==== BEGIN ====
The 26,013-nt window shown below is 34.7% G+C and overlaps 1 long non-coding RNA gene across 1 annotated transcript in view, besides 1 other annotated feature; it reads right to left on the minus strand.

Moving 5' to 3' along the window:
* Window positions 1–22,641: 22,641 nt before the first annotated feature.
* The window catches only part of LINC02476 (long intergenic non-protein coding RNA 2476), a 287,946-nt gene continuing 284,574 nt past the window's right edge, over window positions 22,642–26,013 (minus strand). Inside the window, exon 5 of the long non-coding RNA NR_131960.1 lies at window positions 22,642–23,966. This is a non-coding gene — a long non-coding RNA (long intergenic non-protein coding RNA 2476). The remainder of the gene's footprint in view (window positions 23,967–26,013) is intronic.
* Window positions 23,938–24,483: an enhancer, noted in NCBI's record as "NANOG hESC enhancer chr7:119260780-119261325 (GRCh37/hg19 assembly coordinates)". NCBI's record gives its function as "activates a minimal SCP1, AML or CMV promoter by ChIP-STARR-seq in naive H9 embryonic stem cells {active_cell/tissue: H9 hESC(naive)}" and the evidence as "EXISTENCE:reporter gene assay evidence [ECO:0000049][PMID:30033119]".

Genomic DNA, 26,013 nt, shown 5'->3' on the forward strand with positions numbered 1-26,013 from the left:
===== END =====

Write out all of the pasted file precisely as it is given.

The 26,013-nt window shown below is 34.7% G+C and overlaps 1 long non-coding RNA gene across 1 annotated transcript in view, besides 1 other annotated feature; it reads right to left on the minus strand.

Moving 5' to 3' along the window:
* Window positions 1–22,641: 22,641 nt before the first annotated feature.
* The window catches only part of LINC02476 (long intergenic non-protein coding RNA 2476), a 287,946-nt gene continuing 284,574 nt past the window's right edge, over window positions 22,642–26,013 (minus strand). Inside the window, exon 5 of the long non-coding RNA NR_131960.1 lies at window positions 22,642–23,966. This is a non-coding gene — a long non-coding RNA (long intergenic non-protein coding RNA 2476). The remainder of the gene's footprint in view (window positions 23,967–26,013) is intronic.
* Window positions 23,938–24,483: an enhancer, noted in NCBI's record as "NANOG hESC enhancer chr7:119260780-119261325 (GRCh37/hg19 assembly coordinates)". NCBI's record gives its function as "activates a minimal SCP1, AML or CMV promoter by ChIP-STARR-seq in naive H9 embryonic stem cells {active_cell/tissue: H9 hESC(naive)}" and the evidence as "EXISTENCE:reporter gene assay evidence [ECO:0000049][PMID:30033119]".

Genomic DNA, 26,013 nt, shown 5'->3' on the forward strand with positions numbered 1-26,013 from the left: